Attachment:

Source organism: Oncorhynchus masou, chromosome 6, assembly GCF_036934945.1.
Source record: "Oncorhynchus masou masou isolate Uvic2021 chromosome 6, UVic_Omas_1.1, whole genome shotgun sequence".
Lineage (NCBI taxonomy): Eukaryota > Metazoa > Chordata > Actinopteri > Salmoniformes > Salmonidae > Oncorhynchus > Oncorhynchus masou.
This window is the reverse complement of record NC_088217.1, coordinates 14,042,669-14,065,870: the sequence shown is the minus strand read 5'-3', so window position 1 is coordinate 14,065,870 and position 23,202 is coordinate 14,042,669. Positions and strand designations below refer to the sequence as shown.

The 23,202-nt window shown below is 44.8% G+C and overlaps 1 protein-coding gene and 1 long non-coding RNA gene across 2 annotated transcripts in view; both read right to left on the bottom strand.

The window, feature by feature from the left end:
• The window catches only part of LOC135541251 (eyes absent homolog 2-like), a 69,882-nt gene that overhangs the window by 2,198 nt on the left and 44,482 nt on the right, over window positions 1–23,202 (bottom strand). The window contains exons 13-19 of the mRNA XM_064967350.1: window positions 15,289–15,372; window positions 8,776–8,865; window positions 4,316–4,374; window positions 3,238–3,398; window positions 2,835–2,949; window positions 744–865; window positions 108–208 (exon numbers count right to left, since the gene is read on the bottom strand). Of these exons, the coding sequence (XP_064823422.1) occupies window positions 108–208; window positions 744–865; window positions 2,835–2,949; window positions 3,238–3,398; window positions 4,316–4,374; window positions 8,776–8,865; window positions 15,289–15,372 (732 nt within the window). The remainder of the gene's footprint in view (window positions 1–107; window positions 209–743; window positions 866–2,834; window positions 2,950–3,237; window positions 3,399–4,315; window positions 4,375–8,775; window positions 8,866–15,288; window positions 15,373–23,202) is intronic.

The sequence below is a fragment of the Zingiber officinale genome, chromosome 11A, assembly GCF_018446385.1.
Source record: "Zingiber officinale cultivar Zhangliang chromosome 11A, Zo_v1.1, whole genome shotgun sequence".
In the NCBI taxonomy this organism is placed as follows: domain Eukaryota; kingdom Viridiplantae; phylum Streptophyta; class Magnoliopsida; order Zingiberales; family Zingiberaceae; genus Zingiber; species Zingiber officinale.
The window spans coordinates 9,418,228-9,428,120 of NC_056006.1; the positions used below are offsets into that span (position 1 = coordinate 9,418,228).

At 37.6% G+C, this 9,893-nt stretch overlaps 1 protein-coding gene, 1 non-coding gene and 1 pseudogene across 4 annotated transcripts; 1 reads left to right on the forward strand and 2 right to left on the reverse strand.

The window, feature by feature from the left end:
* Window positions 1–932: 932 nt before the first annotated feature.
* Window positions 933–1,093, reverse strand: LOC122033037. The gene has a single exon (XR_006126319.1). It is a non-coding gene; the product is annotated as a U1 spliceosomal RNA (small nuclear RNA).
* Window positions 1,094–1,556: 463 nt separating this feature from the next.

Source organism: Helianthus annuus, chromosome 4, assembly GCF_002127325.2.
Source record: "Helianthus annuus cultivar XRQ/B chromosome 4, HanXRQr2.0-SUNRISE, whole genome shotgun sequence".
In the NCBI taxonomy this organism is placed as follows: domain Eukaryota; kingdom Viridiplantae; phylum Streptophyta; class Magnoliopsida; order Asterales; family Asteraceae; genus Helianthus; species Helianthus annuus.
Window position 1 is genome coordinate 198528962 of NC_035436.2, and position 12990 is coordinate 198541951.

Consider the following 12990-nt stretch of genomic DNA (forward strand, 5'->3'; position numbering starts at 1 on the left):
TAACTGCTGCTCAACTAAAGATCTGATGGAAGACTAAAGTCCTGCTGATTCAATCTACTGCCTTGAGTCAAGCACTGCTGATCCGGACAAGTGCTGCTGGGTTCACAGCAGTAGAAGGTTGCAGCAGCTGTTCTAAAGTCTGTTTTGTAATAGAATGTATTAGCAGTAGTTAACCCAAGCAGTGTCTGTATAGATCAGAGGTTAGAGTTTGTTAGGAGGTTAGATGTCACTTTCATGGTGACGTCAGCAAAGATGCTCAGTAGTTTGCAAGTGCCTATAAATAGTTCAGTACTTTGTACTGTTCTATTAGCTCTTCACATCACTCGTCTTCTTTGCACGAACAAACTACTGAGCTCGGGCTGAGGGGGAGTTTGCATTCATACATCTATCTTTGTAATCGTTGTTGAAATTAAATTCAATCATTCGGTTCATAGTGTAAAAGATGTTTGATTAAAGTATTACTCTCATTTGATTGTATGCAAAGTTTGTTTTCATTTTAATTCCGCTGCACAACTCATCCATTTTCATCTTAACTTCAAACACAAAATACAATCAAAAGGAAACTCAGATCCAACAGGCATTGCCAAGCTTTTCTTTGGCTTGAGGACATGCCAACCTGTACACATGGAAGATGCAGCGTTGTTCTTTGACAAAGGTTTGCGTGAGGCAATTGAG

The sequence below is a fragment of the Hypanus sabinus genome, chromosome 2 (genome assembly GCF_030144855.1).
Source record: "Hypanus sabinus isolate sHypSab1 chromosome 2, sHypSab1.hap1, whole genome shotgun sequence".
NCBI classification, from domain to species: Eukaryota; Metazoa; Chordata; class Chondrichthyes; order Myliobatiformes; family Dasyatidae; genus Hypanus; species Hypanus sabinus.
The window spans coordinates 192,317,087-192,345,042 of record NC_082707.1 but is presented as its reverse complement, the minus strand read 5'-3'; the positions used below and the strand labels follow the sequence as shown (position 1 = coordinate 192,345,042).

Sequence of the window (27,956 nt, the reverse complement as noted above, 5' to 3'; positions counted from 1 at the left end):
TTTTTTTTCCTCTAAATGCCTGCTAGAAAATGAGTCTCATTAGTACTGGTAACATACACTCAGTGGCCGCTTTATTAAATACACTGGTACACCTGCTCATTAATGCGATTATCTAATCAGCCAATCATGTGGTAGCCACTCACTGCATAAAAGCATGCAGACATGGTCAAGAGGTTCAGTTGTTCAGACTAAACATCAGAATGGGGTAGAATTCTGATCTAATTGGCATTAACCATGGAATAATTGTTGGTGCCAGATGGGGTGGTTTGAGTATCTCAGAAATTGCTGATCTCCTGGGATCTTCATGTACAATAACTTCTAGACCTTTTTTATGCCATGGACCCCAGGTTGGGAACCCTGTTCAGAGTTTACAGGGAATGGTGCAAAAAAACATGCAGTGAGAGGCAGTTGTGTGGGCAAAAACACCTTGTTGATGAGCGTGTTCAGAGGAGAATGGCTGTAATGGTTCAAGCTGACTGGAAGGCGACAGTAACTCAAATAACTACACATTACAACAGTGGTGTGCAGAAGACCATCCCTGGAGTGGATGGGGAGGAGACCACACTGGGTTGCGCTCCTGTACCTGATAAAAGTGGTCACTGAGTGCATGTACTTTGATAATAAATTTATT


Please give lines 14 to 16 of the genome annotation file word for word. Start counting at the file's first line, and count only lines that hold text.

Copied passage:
* Window positions 1–932: 932 nt before the first annotated feature.
* Window positions 933–1,093, reverse strand: LOC122033037. The gene has a single exon (XR_006126319.1). It is a non-coding gene; the product is annotated as a U1 spliceosomal RNA (small nuclear RNA).
* Window positions 1,094–1,556: 463 nt separating this feature from the next.